• Spring 2015

    Volume 37, Number 3

    Virginia Tech Magazine, spring 2015

  • Protecting Hokies from sexual misconduct in all its forms is the charge of a multidisciplinary campus team—and indeed the entire community.

    While Virginia Tech's practices are commendable, work remains to be done in educating students and reshaping cultural perspectives.

  • President Timothy D. Sands' message about sexual assault, sent to the campus community in mid-December 2014

    Dear Colleagues,

    I suspect that most of you have been following national news stories concerning sexual assault and sexual harassment on American college campuses. I have heard from some of you and from concerned parents seeking information and reassurance. The headlines have triggered a difficult and complex, but exceedingly important national conversation. Later this week, we will have an information forum from 11-12 on Friday, December 12 in Burruss Auditorium. I write you now to speak to Virginia Tech's practices relative to the broad landscape of sexual assault, prevention, education, and adjudication.

    Sexual assault and harassment have no place in higher education and we are determined to use this moment to focus increased attention on awareness, prevention, enforcement, and support of survivors and those who report sexual misconduct of any kind. Our greatest priority must always be a safe learning and working environment for undergraduate, graduate and professional students, faculty, staff, and visitors.

    Virginia Tech is not immune from sexual assault. Any campus that claims to be free of these crimes is not telling the truth. There is, however, a large variation in campus cultures and subcultures, and there are a variety of approaches to dealing with sexual assault. As a new president, I have spent a significant portion of my first few months reviewing Virginia Tech's policies, procedures, and programs. I am confident that our programs are consistent with best practices, but one can always do more.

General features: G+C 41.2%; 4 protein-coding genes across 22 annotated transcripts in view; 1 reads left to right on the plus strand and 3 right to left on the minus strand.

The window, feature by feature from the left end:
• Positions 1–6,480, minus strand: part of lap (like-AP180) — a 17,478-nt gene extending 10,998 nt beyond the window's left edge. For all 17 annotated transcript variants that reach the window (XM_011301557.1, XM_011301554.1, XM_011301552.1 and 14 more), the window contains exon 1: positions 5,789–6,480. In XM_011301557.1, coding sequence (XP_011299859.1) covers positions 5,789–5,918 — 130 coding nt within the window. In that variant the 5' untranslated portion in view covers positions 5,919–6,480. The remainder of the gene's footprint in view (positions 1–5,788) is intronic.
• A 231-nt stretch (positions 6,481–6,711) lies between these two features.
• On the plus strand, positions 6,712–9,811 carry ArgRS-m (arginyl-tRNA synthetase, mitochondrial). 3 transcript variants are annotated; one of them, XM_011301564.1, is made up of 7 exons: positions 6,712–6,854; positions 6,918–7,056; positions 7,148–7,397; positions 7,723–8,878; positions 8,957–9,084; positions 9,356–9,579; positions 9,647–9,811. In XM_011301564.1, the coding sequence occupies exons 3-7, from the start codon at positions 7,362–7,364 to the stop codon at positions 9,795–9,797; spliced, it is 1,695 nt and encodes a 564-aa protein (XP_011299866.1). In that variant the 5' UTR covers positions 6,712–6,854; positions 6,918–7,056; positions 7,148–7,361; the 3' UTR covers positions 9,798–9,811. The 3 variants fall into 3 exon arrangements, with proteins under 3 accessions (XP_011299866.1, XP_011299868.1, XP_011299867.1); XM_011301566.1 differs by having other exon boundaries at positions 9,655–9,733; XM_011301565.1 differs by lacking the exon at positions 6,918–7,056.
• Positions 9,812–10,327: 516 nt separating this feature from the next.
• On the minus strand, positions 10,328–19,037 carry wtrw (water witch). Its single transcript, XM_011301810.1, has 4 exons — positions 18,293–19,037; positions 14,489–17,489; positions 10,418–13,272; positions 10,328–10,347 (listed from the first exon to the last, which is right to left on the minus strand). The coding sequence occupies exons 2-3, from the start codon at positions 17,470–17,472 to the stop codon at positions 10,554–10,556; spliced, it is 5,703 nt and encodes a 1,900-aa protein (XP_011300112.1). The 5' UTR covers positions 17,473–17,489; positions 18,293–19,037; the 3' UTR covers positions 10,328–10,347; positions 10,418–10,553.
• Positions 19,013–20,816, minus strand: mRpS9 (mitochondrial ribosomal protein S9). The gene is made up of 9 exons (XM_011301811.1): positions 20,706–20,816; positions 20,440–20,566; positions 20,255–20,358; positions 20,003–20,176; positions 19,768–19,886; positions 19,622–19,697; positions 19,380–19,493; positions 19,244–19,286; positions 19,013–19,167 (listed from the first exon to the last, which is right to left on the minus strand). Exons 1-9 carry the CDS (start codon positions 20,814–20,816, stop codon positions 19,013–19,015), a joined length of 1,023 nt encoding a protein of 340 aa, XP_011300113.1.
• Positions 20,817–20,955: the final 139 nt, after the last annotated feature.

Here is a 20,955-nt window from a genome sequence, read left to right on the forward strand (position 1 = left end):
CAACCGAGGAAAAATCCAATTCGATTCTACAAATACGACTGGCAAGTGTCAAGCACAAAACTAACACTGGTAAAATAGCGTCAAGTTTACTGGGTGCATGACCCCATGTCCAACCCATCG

Our students have embraced this issue as a priority and have been raising awareness on campus through campaigns such as "No Hokies Left Behind," and through education and training on issues such as consent, harassment, and assault. We are fortunate to have a respectful culture overall, in part due to our motto, Ut Prosim (That I May Serve) and our exceptionally strong community spirit.

    For students and employees, we offer a wide range of resources including the only university with Emergency Preparedness Accreditation, a fully accredited Police Department (, a Women's Center (, and, for students, the university's Cook Counseling Center. Having a safe place to talk ultimately results in better reporting decisions. Indeed, a victim's health and personal desires influence many follow-up steps.

    For the seven cases involving students (stalking, relationship violence and sexual assault) that were reported over the last three years to the Virginia Tech Police Department for which the reporting student requested a criminal investigation, all seven resulted in arrests. For cases handled by our Student Conduct system, students who were found responsible for violating the university's student conduct code (including sexual misconduct ranging from stalking to harassment to assault) faced consequences ranging from expulsion to probation. We use "preponderance of evidence" as our standard, equivalent to the standard of a state civil court. The result is that we do suspend or dismiss students who are found responsible for violating the university's student conduct code.